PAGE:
As far as contemporary music is concerned, it’s the Olympics and the World Cup rolled into one. The International Society for Contemporary Music’s annual “World New Music Days” comes to Vancouver for a hectic week November 2-8, with monumental implications for Vancouver performers, ensembles, and fans of new music.
The ISCM goes back to 1922 when a multi-national group devoted to sharing new music development was established under the aegis of the Salzburg Festival—part devoted band of enthusiasts, part affirmative action collective confronting the music establishment’s often tepid response to contemporary work.
Canada has hosted the ISCM once before, in Toronto and Montreal in 1986 via the Canadian League of Composers. But our relationship with the international body goes back significantly before that, with a whiff of scandal. In 1956 the ISCM in Stockholm accepted a string quartet by Vancouver composer Barbara Pentland. She paid her own way to hear her work performed, only to learn on arrival that Canada had just resigned from the organization. The proffered rationale was that we couldn’t cough up the ISCM dues. Pentland didn’t buy that, believing the eastern old boy network was determined to sabotage an upstart woman from the West Coast.
That’s all water under the bridge these days. In 1981 the Canadian League of Composers re-joined the ISCM and our composers from both sexes and all regions have been heard at past jamborees.
Something like ISCM World New Music Days doesn’t happen spontaneously. Indeed many people have worked long and hard to bring the ISCM to Vancouver. “I first heard about the idea in 2009,” says Music on Main’s David Pay. “There was a big conference in Vancouver. Jim Hiscott of the Canadian League of Composers said wouldn’t it be great to host the ISCM in Canada? A committee was struck on which I served for at least five years.”
Just as with the Olympics, the organizers had to make a bid to the international body. “We travelled to ISCM events all over the world,” says Pay. Ultimately a bid was made and accepted. (After all, who doesn’t want to visit the rainforest in November? I understand all participants will be presented with a free umbrella). Then it was time for all the serious planning of how exactly to present one of the biggest new music shows imaginable. Morna Edmundson, better known as the long-time conductor of the Elektra Women’s Choir, signed on as Administrative Director in 2013.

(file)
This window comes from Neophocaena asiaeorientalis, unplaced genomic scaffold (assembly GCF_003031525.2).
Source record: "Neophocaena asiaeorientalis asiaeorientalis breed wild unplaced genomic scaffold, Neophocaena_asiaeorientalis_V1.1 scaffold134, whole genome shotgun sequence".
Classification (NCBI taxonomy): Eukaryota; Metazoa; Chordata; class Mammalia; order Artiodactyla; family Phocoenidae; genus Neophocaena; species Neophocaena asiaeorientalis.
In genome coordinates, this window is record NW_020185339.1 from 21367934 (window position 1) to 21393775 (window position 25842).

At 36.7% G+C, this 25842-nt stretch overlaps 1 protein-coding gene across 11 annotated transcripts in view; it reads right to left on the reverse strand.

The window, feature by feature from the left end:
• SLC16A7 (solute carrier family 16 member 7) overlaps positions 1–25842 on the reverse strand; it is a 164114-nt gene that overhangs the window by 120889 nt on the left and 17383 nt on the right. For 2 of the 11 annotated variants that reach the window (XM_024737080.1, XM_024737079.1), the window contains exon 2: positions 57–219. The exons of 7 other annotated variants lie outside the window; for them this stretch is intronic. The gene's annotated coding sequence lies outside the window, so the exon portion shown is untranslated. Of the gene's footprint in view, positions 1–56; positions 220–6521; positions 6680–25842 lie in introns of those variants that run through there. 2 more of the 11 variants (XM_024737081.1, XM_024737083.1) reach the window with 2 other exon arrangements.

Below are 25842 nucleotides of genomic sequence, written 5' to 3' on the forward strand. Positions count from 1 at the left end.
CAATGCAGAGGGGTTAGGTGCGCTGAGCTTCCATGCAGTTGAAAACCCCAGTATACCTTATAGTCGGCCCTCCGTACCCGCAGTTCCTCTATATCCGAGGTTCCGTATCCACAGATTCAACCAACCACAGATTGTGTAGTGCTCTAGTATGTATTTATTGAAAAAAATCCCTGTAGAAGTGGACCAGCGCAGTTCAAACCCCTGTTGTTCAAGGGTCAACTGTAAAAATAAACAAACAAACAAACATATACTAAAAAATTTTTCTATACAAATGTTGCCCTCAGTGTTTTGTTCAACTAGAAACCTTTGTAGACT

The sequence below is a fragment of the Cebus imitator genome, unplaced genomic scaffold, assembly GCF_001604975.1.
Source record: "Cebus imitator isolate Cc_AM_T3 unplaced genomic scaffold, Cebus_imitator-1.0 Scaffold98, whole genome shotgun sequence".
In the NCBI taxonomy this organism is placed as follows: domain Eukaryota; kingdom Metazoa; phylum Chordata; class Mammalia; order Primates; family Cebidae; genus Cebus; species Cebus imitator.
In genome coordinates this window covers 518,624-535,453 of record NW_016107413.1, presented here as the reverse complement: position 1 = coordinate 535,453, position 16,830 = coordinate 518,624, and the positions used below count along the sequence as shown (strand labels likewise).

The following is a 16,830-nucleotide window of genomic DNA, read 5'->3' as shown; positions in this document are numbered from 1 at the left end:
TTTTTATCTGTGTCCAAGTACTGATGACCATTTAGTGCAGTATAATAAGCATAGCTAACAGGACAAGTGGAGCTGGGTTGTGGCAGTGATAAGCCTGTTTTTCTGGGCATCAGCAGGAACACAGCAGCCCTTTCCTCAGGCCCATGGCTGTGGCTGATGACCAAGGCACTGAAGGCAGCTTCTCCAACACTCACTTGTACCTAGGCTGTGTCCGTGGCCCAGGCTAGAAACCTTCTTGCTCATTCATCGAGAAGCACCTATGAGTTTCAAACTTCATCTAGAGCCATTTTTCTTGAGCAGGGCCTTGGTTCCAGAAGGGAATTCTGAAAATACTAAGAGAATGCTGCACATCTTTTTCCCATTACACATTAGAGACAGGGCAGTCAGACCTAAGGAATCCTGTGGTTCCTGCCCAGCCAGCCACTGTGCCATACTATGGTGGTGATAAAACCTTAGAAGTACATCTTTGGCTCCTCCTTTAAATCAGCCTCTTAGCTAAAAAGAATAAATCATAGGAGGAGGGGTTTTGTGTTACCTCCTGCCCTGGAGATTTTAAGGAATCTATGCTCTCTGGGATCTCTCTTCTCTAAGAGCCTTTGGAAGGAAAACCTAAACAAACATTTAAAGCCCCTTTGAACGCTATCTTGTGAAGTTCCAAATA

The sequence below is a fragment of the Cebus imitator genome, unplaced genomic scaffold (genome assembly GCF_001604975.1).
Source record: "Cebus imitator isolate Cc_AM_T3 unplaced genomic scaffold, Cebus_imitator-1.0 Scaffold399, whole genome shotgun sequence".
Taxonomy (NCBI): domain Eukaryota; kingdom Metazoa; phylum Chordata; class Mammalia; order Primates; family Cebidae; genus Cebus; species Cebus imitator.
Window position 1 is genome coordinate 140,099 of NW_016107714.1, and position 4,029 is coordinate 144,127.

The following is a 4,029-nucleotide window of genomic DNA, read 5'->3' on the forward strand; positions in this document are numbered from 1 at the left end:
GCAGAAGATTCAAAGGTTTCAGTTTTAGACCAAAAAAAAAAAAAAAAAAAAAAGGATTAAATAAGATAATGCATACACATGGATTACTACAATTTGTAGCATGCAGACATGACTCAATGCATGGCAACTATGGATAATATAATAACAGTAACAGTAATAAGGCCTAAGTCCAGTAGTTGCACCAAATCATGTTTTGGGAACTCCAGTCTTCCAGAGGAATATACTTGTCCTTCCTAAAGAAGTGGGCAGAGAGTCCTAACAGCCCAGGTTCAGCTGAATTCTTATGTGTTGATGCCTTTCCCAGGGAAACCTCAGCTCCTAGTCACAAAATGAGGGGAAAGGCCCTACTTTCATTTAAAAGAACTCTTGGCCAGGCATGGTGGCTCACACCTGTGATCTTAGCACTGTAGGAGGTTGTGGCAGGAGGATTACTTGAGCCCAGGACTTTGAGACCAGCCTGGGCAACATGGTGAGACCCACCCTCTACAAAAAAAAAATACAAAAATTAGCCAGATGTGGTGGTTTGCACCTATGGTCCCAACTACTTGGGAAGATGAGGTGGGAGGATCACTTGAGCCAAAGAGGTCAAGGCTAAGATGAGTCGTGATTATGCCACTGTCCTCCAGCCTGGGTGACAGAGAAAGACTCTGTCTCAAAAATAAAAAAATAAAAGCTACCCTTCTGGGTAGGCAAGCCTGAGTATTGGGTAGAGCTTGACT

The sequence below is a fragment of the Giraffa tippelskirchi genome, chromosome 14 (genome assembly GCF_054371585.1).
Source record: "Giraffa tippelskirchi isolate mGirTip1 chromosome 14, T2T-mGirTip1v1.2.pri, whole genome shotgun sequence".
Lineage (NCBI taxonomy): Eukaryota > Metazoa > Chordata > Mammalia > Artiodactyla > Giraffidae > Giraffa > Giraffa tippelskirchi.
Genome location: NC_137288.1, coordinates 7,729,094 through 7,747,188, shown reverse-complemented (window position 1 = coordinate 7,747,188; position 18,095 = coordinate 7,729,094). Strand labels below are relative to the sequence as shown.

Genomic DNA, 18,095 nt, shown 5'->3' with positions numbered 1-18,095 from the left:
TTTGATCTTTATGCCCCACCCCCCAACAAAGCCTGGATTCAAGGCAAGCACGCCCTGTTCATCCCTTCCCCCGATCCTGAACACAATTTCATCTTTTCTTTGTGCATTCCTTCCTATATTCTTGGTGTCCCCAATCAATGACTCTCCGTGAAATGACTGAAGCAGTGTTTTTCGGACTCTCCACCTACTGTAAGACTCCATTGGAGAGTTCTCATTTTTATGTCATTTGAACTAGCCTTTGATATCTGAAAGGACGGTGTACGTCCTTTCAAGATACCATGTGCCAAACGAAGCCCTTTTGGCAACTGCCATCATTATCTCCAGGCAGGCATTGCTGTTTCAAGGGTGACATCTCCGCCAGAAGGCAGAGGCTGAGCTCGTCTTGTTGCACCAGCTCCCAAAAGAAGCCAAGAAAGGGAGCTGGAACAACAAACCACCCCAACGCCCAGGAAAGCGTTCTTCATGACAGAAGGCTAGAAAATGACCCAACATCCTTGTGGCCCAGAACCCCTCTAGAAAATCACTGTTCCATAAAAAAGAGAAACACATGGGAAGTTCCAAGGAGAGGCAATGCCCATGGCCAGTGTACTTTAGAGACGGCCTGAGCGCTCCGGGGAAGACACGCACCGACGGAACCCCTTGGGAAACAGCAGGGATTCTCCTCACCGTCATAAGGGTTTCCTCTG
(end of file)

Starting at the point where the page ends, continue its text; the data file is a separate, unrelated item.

Today’s ISCM now stretches to over 50 national groups from every part of the globe. What does this mean for our intensive week of performances? Well, explains Edmundson, it’s going to keep local performers and audiences busy. “There are 23 concert partner organizations, and then a few individuals who play instruments we hadn’t covered. It’s an amazing organizational feat to get all this embedded within our own performing arts groups.” The Vancouver Symphony, for example, not only performs November 5 in a concert that includes the premiere of Mohamed Assani /John Oliver’s Pressed for Time, a new concerto for sitar and orchestra but presents the November 2 opening night program featuring the National Arts Centre Orchestra. The NACO’s “Life Reflected” project (“An immersive symphonic experience celebrating youth, promise and courage, revealed in the compelling and diverse portraits of four women”) includes a performance of Jocelyn Morlock’s My Name is Amanda Todd.
Pay mentions a host of other national groups who will be in town: the Quatuor Bozzini, the Ensemble contemporain de Montreal, and WolfGANG, the NACO house chamber ensemble, just to name a few.
Vancouver audiences get to choose from a fascinatingly complicated mosaic of performances and events. “We had over six hundred pieces submitted, from which we chose ninety-two,” says Edmonston. In addition, there are also commissioned works, premieres, and new-to-Vancouver pieces for every conceivable combination of musicians and in every contemporary style imaginable. And composers and new music stakeholders from all over will take part in the event. “We have composers from across the country,” says Pay, “and I have colleagues from Montreal and Calgary flying out.”
Again like the Olympics, the ISCM features many national champions. What happens when so many composers come together over the course of a single intense week of music can be very, very interesting. While there is a sort of international new music lingua franca, there are also surprisingly vital national traditions; composers from superpower nations probably need the ISCM platform less than those from smaller countries; levels of state support and encouragement are wildly dissimilar. The possibilities for compare and contrast are nothing short of astonishing.
For the full schedule of events, check out iscm2017.ca/home/. And start planning: our ISCM World Music Days are just moments away.
David Gordon Duke has degrees in musicology from UBC, the University of North Carolina, and the University of Victoria. He is currently Academic Co-ordinator of the School of Music at Vancouver Community College and also writes for The Vancouver Sun, Classical Voice North America, and the American Record Guide.